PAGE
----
Maternal cardiac complications were defined as maternal cardiac death, new episode of arrhythmia requiring treatment, heart failure, thromboembolic events, clinical overdose with anticoagulants, endocarditis and hospitalization for cardiac reasons during pregnancy and up to 1 week postpartum.

Obstetric complications were defined as maternal death for obstetric causes up to 1 week postpartum, gestational diabetes, preeclampsia, threatening preterm birth, premature rupture of membranes and postpartum hemorrhage.

Neonatal complications were defined as preterm birth < 37 weeks, small-for-gestational-age (<10th centile), hospitalization in the neonatology department, and early neonatal death.

Categorical variables are presented as frequencies and percentages while differences between groups are assessed using χ2 tests. Continuous variables are presented as mean and standard deviation or as median and interquartile ranges as appropriate, and differences are assessed using Student’s t-test or Mann-Whitney U tests depending on data distribution. Univariate analysis to identify predictors of adverse events was performed using chi-square, Fisher exact or Student’s t-tests as appropriate. Univariate predictors of adverse events with p values < 0.2 were entered into a multivariate logistic regression model using backward elimination with a significant level of 0.05 and with adjusted odds ratios (aOR) with confidence intervals 95%.


Our cohort included 54 women with at least one severe valve disease and 60 pregnancies, leading to 59 spontaneous singleton births and one assisted twin birth (i.e. 61 newborns). During the study period, 80.624 births took place in our hospital. Six hundred thirty-nine cardiac ultrasound examinations were performed in pregnant women or during the first week after birth. The prevalence of valvular heart diseases was 6.7 per 10,000 births. Approximately 8.7 per 100.000 births had severe lesions.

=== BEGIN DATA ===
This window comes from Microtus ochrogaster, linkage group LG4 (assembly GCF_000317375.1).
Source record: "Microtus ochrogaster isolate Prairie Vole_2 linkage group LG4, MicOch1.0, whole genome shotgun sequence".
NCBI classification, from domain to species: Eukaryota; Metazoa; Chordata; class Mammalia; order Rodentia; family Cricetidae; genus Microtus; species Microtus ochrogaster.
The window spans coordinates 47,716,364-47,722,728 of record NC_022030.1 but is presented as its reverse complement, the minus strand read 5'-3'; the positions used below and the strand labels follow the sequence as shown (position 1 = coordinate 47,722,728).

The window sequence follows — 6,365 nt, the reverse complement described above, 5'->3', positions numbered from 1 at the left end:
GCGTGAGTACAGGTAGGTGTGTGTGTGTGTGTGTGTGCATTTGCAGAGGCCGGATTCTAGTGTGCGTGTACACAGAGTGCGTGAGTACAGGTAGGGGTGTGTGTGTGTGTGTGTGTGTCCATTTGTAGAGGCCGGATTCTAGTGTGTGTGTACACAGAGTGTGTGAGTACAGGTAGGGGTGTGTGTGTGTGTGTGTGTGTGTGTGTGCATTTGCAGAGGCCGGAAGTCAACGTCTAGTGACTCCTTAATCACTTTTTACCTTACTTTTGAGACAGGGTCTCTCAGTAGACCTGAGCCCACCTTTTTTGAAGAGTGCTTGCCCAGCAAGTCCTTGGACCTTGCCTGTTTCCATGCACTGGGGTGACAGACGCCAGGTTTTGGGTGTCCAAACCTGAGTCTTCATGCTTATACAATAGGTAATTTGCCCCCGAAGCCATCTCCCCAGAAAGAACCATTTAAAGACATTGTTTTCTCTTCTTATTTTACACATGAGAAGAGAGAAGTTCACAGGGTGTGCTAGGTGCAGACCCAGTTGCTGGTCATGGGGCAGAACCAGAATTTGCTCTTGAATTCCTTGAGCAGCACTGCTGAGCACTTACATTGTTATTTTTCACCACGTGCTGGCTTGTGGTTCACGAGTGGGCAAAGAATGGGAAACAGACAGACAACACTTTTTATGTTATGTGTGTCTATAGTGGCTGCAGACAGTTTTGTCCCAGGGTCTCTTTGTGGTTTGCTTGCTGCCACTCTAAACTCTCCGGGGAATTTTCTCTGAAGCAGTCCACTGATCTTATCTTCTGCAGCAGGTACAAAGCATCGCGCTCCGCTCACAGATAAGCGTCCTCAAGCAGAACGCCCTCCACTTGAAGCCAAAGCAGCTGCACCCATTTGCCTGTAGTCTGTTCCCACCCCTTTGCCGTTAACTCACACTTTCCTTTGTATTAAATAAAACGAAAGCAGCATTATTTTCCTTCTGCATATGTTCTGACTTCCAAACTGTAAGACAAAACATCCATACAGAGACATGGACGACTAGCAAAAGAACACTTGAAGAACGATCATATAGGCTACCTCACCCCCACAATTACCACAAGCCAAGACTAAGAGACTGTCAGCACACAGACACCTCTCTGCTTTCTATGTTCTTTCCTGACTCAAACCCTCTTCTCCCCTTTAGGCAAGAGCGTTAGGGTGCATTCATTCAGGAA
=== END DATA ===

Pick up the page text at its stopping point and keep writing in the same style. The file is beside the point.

Mean age of our cohort was 32.55 ± 5.6 years. More than half of the women were symptomatic of at least NYHA stage II dyspnea during the first trimester of pregnancy; however, 60% also showed anemia on their biological analysis. Baseline characteristics are shown in Table 1.

Table 1 Baseline characteristics of our population (54 women, 60 pregnancies, 61 Newborns)

Pregnancy had revealed valvular disease in 31 women (52%) and mean gestational age at diagnosis was 27 ± 6.7 weeks (range: 12–38 weeks).

Median gestational age of birth was 38 weeks (range: 30–42); preterm birth occurred in 12 pregnancies (20%) and there was only one case of > 42 weeks. This woman was not aware of her valvulopathy which was discovered during labor following acute pulmonary edema.

Pulmonary edema disclosed valve disease in 21 women during pregnancy. In nearly half pregnancy was unplanned (31 women). In this group, only 13/31 women (41.9%) used contraception at the time of conception (micro-progestatives in five women, intra-uterine device in one, and periodic abstinence in seven). The most prevalent valve disease was mitral stenosis (43/54, i.e. 79.6%). Percutaneous mitral commissurotomy was indicated in 19 parturient women out of 43. However, 11 of these women did not benefit from the procedure either because they refused it or because of a late, peripartum diagnosis of valvulopathy. Thus, this procedure was performed in only eight women with uncomplicated procedural courses. Among these women, there were seven vaginal births and one cesarean section following an obstetrical indication.

In 41 pregnancies (68%), birth occurred by cesarean section. In three pregnancies, vaginal birth occurred assisted with oxytocin was performed as valvulopathy was discovered post-partum. Indication for cesarean section was cardiac in 30 pregnancies (73%) and obstetrical in 11 pregnancies. Cesarean section was performed electively in most pregnancies (n = 36; 88%).

As far as newborns are concerned, median birth weight was 3000 g (range: 1500 g − 3750 g). Median Apgar score on the first minute was 9 (range: 3–9). Apgar score at 5 min was significantly lower in preterm than in full-term newborns: 7.16 ± 1.61 versus 8.66 ± 0.73, p = 0.01.

All newborns had an Apgar score ≥ 7 at 5 min, except for one who was born from a first twin pregnancy, whose score was = 3 at birth. He was hospitalized in neonatology for 17 days because of respiratory distress and the evolution was favorable.